The Indiana Chamber was recently asked to attend a meeting with U.S. Secretary of Education Arne Duncan in Washington, D.C. to discuss the Obama administration’s plan for free community college, modeled after Tennessee Promise. Secretary Duncan reached out to seven states and Indiana was the first to participate in this forum.

Thirty leaders from Indiana – from the business community, higher education and community foundations – came to the White House to discuss the plan as well as the environment for such a plan being brought to Indiana. At this point in time, the Indiana Chamber has no position on the President’s proposal, but we would like to ensure that students have some sort of “skin in the game” and have significant questions on how this program would be funded.

The Chamber was then invited to a follow-up meeting in Chattanooga, Tennessee this past week to learn more about Tennessee’s successful program – Tennessee Promise – which provides two free years of community college to all Tennessee high school graduates. This program involves a significant mentoring and service program with substantial buy-in from the employer community across the state. The group visited Chattanooga State Community College, the Volkswagen Training Academy, the Walker Institute, as well as met with faculty and administration representatives from Tennessee community colleges, legislators and agency heads to discuss higher education issues in their state.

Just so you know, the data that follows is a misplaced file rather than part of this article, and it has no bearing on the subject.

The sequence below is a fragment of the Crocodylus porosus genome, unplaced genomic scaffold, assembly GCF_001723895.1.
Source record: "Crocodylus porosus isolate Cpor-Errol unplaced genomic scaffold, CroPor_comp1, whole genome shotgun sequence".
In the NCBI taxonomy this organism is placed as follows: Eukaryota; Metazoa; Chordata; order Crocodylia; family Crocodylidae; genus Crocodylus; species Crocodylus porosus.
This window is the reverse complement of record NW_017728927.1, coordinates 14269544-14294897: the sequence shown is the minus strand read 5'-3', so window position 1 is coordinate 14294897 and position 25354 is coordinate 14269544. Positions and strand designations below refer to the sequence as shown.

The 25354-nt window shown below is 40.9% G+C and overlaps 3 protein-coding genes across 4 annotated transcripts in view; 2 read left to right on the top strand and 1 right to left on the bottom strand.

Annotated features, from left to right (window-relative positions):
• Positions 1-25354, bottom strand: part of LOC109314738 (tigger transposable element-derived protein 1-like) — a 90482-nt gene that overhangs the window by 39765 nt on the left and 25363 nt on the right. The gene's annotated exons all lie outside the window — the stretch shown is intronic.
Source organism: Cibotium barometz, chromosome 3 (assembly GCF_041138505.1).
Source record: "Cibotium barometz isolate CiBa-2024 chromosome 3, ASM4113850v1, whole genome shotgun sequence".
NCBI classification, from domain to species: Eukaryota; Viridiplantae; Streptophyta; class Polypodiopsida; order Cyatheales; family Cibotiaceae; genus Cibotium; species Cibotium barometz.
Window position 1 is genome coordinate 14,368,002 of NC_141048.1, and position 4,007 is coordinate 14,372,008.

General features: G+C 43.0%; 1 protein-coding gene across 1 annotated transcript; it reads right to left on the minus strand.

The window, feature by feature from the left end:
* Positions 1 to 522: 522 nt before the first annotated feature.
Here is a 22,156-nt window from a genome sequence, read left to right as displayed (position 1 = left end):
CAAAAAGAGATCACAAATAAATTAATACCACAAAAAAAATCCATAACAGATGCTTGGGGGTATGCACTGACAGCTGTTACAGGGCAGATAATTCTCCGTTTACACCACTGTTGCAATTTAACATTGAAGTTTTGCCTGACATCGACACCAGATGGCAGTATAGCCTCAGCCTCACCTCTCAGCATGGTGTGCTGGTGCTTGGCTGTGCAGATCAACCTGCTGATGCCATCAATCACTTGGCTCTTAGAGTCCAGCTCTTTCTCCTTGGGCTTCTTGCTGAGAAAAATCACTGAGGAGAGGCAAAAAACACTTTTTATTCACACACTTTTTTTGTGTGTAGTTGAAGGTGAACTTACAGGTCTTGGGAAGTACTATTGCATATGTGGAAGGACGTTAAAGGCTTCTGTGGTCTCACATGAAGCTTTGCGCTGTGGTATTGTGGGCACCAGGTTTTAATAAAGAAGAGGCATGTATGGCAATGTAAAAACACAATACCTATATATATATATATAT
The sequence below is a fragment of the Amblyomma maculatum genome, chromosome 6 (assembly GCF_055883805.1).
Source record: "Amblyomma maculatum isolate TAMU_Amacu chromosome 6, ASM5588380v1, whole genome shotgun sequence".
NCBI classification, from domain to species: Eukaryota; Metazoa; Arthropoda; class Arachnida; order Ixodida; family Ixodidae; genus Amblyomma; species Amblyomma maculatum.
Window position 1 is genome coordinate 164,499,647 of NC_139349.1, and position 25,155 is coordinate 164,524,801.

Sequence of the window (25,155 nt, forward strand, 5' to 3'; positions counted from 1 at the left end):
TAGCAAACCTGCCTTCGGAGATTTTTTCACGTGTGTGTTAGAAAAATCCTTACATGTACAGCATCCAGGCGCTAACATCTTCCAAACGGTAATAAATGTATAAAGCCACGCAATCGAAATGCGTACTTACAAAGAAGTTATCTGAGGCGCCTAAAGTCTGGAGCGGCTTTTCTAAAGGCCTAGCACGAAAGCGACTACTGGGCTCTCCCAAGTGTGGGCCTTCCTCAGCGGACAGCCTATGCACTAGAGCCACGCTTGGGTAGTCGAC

Chamber Members: Be Sure to Join Our Monthly Policy Calls; It’s a Free Benefit

Why should you participate in one or more of the upcoming Policy Issue Conference Calls?

  • It’s easy: Simply register, then dial in from your desk or while away from the office and listen in
  • It’s free: The monthly, one-hour sessions are another benefit of your Indiana Chamber membership
  • Great guests: The lineup is set for the final four months of 2015